Ello’s long road to social network success
Ello has got off to a great start - but it's in danger of being the latest of a long line of failed products that have tried to offer an alternative to existing social networks.
There are many ways you can successfully pitch a product to users. “We’re not Facebook/Twitter” probably isn’t one of them.
Right now, people are rather uncomfortable about Facebook. It’s data-harvesting has been known about for a long time – and has just taken on a new form with the announcement that it’ll be using that information to create an advertising service usable off Facebook itself. More significantly, its push towards real names (even as Google+ backs away from it) has annoyed several communities.
Which brings us to Ello.
Ello is a social network which sells itself on being business-wise, the anti-Facebook:
Ello is a simple, beautiful, and ad-free social network created by a small group of artists and designers.
It makes a bunch of promises, too:
Ello doesn’t sell ads. Nor do we sell data about you to third parties.
Virtually every other social network is run by advertisers. Behind the scenes they employ armies of ad salesmen and data miners to record every move you make. Data about you is then auctioned off to advertisers and data brokers. You’re the product that’s being bought and sold.
This is, of course, what’s got people excited: the idea of no longer being packaged and sold wholesale. And they are excited – Ello has seen a surge in sign-ups.
There is some precedent for this. A couple of years ago app.net was launched with a crowd-funding campaign to create a more open version of Twitter – but in the long-run failed to attract enough subscription renewals to make the service viable. It lives on – but in maintenance mode only – as a lesson that a pay-only service is unlikely to generate the network effects needed to make a social platform work.
And then there was Google’s newest foray into social networking. Google+ saw many people post “I’ve moved” signs to Facebook, before creeping back months later.
And those with long enough memories might remember the successful crowd-funding for Diaspora, an open Facebook competitor, which never really gained any traction.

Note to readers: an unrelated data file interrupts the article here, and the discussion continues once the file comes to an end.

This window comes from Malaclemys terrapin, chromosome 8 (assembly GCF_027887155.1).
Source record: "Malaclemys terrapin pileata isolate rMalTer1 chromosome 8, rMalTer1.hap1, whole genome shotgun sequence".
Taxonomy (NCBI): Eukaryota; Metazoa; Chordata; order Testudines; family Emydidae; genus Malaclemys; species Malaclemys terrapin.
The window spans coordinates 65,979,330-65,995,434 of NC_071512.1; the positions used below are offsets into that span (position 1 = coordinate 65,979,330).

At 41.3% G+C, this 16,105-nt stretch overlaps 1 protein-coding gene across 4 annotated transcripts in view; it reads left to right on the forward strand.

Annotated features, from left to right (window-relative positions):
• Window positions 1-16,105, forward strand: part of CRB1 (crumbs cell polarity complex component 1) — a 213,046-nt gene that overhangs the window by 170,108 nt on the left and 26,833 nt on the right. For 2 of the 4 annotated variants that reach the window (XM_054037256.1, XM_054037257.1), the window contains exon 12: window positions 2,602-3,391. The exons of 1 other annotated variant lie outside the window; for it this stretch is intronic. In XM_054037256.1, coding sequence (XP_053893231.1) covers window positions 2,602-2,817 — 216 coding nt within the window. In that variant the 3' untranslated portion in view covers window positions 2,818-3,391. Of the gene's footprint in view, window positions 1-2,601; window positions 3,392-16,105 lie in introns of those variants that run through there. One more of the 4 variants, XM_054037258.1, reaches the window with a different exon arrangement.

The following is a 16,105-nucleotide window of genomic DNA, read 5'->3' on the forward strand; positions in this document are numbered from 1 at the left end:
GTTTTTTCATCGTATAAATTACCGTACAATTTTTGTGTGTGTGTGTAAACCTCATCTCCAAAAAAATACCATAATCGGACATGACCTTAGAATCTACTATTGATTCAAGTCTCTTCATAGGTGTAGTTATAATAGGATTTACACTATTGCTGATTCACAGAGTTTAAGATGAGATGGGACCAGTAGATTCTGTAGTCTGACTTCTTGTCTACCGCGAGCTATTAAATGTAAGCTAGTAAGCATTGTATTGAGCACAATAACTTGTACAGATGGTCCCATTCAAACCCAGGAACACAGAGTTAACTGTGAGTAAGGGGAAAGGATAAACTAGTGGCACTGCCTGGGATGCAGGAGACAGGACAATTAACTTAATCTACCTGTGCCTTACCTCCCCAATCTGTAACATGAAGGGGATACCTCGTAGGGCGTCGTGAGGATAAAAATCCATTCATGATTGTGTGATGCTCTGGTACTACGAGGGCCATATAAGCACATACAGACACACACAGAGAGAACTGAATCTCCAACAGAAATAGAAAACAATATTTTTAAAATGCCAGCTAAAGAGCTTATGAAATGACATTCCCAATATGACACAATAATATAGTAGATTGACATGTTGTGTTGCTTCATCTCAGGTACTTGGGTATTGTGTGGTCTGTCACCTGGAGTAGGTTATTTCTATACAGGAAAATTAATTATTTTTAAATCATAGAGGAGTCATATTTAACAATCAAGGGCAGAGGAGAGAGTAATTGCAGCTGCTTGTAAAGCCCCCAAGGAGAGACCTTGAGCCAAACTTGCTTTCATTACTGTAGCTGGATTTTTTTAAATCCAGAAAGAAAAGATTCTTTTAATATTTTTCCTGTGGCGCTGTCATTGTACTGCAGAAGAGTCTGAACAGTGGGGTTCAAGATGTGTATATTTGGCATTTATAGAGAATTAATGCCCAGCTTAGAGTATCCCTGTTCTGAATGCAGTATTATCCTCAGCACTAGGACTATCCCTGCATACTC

The core problem is that in every case the proposition was “it’s like Facebook, but not Facebook” or “it’s like Twitter, but not Twitter”. People rarely shift from one network to another simply for political or philosophical reasons – or, at least, not in the numbers needed for the network effect to really kick in. This is the challenge Ello has – it has to persuade us that it has more to offer than just being the “not Facebook”. It’s doing some things right: the invite systems both controls their growth so they can manage the tech, and creates a buzz around the product that gets people interested. Their interface is simple – even if it’s not to the taste of all. And the split between “friends” and “noise” is interesting – even if the rather derogatory name for the latter category hides how useful it can be.
However, the main selling point remains its “not-Facebook” credentials. And that could be a tough sell.
Ello’s hidden challenge
Those very “not Facebook” credentials can be challenged. Indie web advocate Aral Balkan wrote a long counter-blast to Ello’s manifesto:
Here’s how venture capital works: you go to an investor, before you’ve even built the thing you’re building and you tell them how you’re going to exit. It’s called an exit plan or exit strategy. You tell them, for example: “Hey, we’re going to get 100 million people using our new platform in two years time, how much will you give me for 100 million people?” And they go “Umm, we’ll give you this much for 100 million people because we’re pretty sure we can get that amount back several times over when we sell those 100 million people in an exit either to another company or in an IPO.”
Ello has, indeed, taken venture capital money. Now, that doesn’t mean that they’ll be acquired or start selling data – but the only other alternative that would allow them to keep their promise would be to build a sustainable business that they eventually float – and then the vagaries of the shareholder system come into play. One way or another, the VCs will want their money and profit – and that would put pressure on that manifesto over time.
Mustapha Hamoui did some back of the envelope calculations about how much Ello would have to charge for a Freemium model to work:
Based on some rough calculations, Facebook makes about 6$ per user per year from advertising, and that’s a model where all the users use the service for free. Now let’s assume that Ello is pragmatic and understands that there’s no way to make everyone pay, so it decides instead to use a freemium model, where a small percentage of the users pay money to subsidize the rest. Now let’s also assume the (very ambitious) figure of 10%, as the percentage of Ello’s users who are willing to pay for the service to subsidize the rest. This means that for Ello to break even, 10% of its users need to pay 60$ per year, and we’re not even counting facebook’s advantage of economies of scale, which means that a likelier figure for the paid tier version of Ello would be 100$ per year.
Are 10% of Facebook’s user base worried enough about ads and privacy for that to work? Almost certainly not, or there would be many less Facebook users.
Ello might work. But it’ll have to find some compelling differences to Facebook that are more than just the absence of Facebook’s more negative aspect – they need a positive story of features or abilities that Facebook doesn’t have. And they’ll need a hefty dollop of luck, too.
I’m on Ello if you’re a member, and want to connect.